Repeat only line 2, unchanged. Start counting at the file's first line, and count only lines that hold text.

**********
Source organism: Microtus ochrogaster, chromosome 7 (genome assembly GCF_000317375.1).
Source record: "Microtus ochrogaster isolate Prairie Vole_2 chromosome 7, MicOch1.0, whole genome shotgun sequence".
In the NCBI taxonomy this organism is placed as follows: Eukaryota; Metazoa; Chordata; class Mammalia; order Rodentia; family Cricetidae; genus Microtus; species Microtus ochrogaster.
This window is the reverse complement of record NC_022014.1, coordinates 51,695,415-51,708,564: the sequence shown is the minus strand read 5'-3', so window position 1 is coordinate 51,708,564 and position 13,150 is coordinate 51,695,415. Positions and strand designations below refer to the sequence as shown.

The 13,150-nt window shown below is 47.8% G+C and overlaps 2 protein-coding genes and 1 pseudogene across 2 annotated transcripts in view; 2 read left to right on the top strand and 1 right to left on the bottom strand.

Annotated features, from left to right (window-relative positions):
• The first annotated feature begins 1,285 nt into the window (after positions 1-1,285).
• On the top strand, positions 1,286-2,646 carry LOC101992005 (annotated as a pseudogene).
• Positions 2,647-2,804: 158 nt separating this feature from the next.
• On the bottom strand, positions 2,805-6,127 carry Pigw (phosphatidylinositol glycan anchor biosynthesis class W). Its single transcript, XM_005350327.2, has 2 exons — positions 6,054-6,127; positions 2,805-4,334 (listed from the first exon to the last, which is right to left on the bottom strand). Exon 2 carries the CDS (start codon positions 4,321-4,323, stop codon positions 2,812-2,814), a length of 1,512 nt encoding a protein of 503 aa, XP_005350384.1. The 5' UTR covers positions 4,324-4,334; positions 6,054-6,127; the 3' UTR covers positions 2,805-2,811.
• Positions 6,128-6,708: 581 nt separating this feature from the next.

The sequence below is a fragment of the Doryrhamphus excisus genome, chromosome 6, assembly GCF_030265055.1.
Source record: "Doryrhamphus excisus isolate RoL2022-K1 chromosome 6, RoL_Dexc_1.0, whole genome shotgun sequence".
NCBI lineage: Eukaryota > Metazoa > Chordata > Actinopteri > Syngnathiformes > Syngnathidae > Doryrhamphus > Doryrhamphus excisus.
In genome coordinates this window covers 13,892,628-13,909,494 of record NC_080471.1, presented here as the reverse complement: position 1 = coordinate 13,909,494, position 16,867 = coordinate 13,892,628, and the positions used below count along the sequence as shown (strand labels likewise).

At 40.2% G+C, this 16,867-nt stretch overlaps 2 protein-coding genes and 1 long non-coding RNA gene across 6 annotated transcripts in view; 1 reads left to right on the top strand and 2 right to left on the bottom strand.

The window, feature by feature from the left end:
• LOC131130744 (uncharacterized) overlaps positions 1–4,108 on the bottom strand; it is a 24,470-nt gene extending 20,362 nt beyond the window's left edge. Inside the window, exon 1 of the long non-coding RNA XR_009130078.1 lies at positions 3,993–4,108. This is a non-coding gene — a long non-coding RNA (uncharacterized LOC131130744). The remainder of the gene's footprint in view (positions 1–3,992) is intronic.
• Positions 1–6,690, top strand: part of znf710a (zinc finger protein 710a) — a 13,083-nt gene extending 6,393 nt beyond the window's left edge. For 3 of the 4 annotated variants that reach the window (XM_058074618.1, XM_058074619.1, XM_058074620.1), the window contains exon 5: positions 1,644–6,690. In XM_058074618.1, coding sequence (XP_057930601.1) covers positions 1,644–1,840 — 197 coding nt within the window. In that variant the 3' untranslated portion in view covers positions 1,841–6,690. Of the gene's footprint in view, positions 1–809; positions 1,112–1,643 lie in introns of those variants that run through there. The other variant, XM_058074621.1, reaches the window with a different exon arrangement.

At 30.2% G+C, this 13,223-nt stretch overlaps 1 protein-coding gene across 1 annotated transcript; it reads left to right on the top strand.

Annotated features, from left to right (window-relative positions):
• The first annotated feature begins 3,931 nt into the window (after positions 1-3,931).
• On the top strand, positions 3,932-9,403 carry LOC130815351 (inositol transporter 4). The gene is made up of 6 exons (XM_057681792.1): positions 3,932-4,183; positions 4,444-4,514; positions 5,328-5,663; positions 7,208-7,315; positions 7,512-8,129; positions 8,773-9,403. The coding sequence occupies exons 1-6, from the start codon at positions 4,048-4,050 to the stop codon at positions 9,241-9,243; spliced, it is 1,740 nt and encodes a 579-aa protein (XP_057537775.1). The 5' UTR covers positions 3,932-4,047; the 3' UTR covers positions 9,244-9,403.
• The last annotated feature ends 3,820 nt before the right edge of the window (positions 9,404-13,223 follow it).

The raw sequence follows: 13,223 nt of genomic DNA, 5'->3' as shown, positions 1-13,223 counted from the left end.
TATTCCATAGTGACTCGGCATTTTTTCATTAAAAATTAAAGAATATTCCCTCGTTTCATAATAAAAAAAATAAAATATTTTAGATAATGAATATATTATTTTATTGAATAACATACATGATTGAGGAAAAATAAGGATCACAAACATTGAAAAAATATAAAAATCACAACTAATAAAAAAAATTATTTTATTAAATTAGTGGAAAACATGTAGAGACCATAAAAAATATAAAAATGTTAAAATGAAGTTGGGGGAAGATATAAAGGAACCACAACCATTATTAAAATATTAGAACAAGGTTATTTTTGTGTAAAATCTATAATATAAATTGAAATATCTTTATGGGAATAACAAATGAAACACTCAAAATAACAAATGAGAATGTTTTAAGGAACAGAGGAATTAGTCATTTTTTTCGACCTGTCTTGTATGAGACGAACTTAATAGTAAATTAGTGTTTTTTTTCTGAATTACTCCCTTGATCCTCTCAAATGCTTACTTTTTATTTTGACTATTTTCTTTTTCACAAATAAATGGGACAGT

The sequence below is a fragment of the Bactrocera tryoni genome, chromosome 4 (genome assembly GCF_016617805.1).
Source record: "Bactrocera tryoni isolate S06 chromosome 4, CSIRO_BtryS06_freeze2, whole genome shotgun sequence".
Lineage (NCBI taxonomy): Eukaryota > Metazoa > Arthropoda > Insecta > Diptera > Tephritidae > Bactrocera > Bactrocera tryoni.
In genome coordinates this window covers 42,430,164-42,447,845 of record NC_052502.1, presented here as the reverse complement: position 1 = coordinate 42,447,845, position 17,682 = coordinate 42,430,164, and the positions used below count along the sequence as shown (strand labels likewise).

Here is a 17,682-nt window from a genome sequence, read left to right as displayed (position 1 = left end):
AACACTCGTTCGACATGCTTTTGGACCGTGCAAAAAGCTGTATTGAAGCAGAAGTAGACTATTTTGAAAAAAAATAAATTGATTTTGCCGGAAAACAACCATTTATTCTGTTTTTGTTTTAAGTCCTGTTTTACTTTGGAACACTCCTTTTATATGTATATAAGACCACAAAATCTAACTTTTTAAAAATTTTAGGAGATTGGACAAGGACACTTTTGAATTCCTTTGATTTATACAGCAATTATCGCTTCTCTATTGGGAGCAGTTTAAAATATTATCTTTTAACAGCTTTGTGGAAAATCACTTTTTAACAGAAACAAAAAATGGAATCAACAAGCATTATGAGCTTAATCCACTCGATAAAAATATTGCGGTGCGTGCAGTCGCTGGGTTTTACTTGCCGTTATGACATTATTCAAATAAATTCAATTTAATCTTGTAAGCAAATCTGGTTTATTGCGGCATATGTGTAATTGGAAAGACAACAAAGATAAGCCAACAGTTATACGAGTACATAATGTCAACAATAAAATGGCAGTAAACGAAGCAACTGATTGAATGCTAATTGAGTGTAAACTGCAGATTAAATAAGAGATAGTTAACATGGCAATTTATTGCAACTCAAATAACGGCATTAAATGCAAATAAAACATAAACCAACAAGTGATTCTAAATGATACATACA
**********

Source record: "Microtus ochrogaster isolate Prairie Vole_2 chromosome 7, MicOch1.0, whole genome shotgun sequence".